Delaware Natural Resources and Environmental Control issued the following announcement on July 19.
Online volunteer registration is now open for the 31st annual Delaware Coastal Cleanup, to be held from 9 a.m. to noon on Saturday, Sept. 15. Sponsored by the Delaware Department of Natural Resources and Environmental Control, the cleanup spans the First State’s 97-mile eastern coastline and includes river and ocean shorelines as well as wetland and watershed areas. This year, more than 45 sites in New Castle, Kent and Sussex counties are targeted for cleanup by volunteers.
Individual volunteers and groups are strongly encouraged to preregister on DNREC’s website at de.gov/coastalcleanup to ensure enough supplies are readied for each site. Preregistration will close Wednesday, Sept. 5.
Groups of 10 volunteers or more also are asked to contact Delaware Coastal Cleanup Coordinator Joanna Wilson, at 302-739-9902 or firstname.lastname@example.org, or the appropriate zone captain listed on the website for advance site placement.
At last year’s Coastal Cleanup, 1,567 dedicated volunteers from civic organizations, youth groups, businesses and families collected 3.8 tons of trash from 47 sites along Delaware’s shorelines and tributaries. About one-quarter of that trash – mostly aluminum cans and plastic bottles – was recycled. Cleanup volunteers’ more unusual finds included a wallet, wrist watch, cell phone, parmesan cheese shaker, a large heavy rug, a statue of the Virgin Mary, golf tee, ant trap, Big Wheel tire, garden hose, vacuum cleaner, trailer registration tag, toy bulldozer, green army men, half a driver’s license and credit card, handle bars, snow hat, mermaid doll, Mardi Gras beads, confetti, glowsticks, oil cans, multiple gas tanks and televisions, and, at one site, 205 liquor bottles.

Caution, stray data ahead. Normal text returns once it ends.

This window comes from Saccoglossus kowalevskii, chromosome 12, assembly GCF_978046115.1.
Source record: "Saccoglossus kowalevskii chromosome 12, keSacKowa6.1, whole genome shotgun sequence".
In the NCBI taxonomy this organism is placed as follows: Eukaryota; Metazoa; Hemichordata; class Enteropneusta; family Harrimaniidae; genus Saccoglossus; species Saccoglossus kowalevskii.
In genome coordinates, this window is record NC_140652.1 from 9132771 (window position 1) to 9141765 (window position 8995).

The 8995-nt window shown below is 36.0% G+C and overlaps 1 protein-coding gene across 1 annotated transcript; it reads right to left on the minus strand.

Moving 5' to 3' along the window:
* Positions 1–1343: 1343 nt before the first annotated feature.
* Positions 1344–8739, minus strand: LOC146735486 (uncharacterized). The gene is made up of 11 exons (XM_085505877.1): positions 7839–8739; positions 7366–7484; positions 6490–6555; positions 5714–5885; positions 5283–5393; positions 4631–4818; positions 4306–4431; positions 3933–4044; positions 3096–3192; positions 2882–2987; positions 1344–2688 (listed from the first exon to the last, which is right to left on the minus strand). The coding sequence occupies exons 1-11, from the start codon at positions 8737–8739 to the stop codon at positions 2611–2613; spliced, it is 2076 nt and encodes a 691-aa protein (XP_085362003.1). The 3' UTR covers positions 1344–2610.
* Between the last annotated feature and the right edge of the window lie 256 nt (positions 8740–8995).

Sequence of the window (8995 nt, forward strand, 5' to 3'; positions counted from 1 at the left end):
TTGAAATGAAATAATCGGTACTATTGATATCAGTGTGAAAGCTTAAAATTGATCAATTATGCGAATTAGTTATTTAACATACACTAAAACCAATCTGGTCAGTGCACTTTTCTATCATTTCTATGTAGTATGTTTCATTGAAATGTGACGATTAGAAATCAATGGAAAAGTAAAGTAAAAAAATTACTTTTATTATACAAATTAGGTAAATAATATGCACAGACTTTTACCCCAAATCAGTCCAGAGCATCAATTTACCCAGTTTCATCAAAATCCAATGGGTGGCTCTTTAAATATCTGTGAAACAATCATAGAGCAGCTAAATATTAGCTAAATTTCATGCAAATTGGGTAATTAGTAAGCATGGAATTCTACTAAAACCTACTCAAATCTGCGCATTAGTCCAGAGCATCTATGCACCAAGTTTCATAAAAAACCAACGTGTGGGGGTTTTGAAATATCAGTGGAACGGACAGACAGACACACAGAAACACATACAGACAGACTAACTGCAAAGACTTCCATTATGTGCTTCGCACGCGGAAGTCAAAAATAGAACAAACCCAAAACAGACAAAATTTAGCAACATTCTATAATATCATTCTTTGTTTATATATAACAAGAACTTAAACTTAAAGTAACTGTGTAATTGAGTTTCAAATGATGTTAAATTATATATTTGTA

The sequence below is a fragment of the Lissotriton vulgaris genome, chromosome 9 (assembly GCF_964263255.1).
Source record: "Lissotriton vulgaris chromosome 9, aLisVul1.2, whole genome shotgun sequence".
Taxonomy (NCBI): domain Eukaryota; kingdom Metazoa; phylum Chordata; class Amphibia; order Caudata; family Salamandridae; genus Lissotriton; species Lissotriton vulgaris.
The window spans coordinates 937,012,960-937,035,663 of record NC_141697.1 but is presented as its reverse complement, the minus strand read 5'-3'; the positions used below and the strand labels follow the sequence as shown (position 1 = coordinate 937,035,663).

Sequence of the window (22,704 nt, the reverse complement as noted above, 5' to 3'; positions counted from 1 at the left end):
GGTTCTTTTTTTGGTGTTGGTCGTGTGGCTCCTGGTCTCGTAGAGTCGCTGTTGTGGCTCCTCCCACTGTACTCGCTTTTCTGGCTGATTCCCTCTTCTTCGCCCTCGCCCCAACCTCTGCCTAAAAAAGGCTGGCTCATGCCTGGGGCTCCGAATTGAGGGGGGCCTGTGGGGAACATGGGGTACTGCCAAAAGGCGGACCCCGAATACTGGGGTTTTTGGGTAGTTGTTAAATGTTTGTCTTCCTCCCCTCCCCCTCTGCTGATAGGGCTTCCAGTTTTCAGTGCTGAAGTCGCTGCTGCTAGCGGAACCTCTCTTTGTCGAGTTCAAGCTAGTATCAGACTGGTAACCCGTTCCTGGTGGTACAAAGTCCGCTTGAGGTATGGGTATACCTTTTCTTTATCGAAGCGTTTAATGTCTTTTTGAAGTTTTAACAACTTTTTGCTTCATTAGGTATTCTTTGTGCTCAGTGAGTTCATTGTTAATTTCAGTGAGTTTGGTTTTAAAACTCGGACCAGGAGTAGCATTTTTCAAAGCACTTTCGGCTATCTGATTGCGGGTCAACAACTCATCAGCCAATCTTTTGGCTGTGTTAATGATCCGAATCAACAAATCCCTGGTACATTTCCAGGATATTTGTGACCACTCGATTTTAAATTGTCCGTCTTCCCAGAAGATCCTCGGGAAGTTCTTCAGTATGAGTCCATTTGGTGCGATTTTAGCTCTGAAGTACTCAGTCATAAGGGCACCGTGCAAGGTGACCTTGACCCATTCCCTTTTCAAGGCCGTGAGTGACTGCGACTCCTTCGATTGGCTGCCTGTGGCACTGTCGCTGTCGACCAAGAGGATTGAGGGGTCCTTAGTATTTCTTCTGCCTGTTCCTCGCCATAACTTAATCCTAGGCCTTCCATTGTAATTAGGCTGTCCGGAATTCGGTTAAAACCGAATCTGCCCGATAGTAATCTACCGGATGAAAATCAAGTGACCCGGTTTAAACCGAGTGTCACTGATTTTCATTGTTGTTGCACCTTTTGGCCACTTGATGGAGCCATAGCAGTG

Delaware’s Cleanup is part of the Ocean Conservancy’s International Coastal Cleanup, the world’s largest annual clearing of trash from coastlines, rivers, streams, and lakes by volunteers. Hundreds of thousands of people all over the world help each year to rid the environment of marine debris and collect detailed information on the types and quantities of refuse they find. Information is recorded on data cards and sent to the Center for Marine Conservation, which compiles data for all cleanups to help identify debris sources and focus efforts on eliminating or reducing marine debris. For more information, visit www.oceanconservancy.org.
For more information about the Delaware Coastal Cleanup, please contact Joanna Wilson, Delaware Coastal Cleanup coordinator, at 302-739-9902, or email@example.com.
Original source can be found here.